It is not often enough the papers are dominated by headlines celebrating the success of an African leader in the fight towards peace and prosperity, writes Peter Burdin.
But last week saw this all too rare spotlight on the continent’s success stories shine on Ethiopian Prime Minister Abiy Ahmed, awarded the Nobel Prize last week for forging a peace with and ending the decades long conflict with neighbouring Eritrea.
Following his unexpected rise to the Prime Minister’s Palace in Addis Ababa, Abiy has been the most closely watched leader on the African continent. The country he governs is spoken of in increasingly excited terms regarding its future potential. GDP growth figures regularly breaching double digits and one of the world’s youngest populations are the foundation stones of this optimism.
Since taking office, Abiy has employed an oft-repeated refrain when speaking in Ethiopia and elsewhere, he calls on his crowds to “building bridges and breaking down walls”. This is the kind of language that is often missing from contemporary Western politics where it has become more common to hear leaders talking of building walls than breaking them down. Perhaps it is time for them to take a leaf out of his book.
Abiy’s success should not come as a surprise. Before he entered office, he made no secret of the fact that he wished to change Ethiopia, from the inside, and quickly. And that is exactly what he has done.
He has enacted both political and economic reforms that some argue have left Ethiopia virtually unrecognisable to the country it was before he took office. He began by loosening a tightly controlled state-run economy, whilst making significant political reforms, such as pledging multiparty elections and has successfully courted many of the government’s most forceful critics, including the Ethiopian diaspora.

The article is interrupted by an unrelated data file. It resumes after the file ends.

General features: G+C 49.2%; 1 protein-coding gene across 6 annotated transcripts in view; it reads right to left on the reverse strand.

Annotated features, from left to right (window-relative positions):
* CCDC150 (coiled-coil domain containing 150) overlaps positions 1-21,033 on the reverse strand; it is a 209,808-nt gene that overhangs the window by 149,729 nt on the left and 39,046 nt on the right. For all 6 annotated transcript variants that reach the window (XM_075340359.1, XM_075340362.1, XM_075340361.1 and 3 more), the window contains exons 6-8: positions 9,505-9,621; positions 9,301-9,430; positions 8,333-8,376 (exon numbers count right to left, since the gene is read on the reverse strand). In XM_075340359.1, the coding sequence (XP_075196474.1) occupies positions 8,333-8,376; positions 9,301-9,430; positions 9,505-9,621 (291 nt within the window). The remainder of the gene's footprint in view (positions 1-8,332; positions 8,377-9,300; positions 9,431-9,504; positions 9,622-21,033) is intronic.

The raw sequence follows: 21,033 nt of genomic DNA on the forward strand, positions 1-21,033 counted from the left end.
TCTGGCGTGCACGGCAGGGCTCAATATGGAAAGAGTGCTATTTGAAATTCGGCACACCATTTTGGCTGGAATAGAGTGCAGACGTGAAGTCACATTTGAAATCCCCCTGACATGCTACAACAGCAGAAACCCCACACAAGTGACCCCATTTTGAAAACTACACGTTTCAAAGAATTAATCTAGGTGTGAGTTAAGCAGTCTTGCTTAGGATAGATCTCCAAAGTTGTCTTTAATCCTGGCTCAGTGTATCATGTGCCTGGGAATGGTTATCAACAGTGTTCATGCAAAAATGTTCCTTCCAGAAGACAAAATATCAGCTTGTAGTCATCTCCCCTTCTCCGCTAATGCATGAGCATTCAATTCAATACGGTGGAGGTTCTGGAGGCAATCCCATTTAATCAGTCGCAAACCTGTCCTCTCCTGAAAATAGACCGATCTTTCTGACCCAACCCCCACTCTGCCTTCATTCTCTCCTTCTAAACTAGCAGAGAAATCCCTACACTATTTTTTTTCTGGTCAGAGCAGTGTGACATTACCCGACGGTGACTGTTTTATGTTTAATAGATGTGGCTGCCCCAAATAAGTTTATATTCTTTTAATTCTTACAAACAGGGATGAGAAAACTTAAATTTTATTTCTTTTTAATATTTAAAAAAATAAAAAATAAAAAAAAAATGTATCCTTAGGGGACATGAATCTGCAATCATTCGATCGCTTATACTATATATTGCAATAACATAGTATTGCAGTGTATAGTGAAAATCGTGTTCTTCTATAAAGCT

Leaders of a previously outlawed opposition groups have returned to Ethiopia and he has appointed a 50% female cabinet, a victory few leaders elsewhere in the world can claim.
But what has been far Abiy’s most significant and high profile success has been the ending of two decades of hostilities between Ethiopia and neighbouring Eritrea. The resolution is the latest example to the world that even the most deeply entrenched foes can overcome seemingly intractable conflicts, injecting hope into a people who previously had little.
In both Ethiopia and Eritrea, the human relief that came from the end of the conflict has been palpable. Abiy’s actions have reunited families and encouraged Ethiopians to step across religious and ethnic fault lines, to see each other as compatriots rather than rivals.
Of course, peace on the Ethiopian/Eritrean border was not something that came through Abiy’s efforts alone. It required Eritrean President Isaias Afwerki to accept the hand that Abiy was reaching out. It also required the help of international actors. The UAE in particularly played a significant role in brokering peace between the previously warring nations. The Emirati role as brokers, was rooted in the country’s significant investment in the region, including $3bn in aid to Ethiopia in recent years, whilst maintaining a military base in Eritrea for the past 4 years.
The Gulf’s significant and growing interests in the region is an intriguing subplot that will rumble on throughout the Horn of Africa for years to come. Whilst debate will continue over whether this is growing presence is wholly beneficial, it is clear that in this respect that Emirati influence helped accelerate a positive outcome.
The Gulf’s growing interest in the Horn comes at a time when major challenges still lie ahead. Many, including Abiy himself, have conceded that the Prime Minister’s hardest challenges may still lie ahead. Despite his best efforts, Abiy’s drastic reforms have caused sectarian violence to flare and in some cases have entrenched resistance from authoritarian figures.
However, this shouldn’t detract from his significant role in forging peace, something that should always be held up as an example for others. The recognition of this by the Nobel Prize Committee is important in showing that there is an alternative to the hostile political environment that so many of us have become accustomed to. Abiy’s refreshing attitude brings hope to the people of Ethiopia and to wider Horn, and we must encourage others to follow his lead.
Peter Burdin, former BBC News Africa Bureau Chief, with over 35 years’ experience working in the BBC News International Affairs department, including his 5 year stint in Nairobi and then Johannesburg heading up the Africa Bureau.
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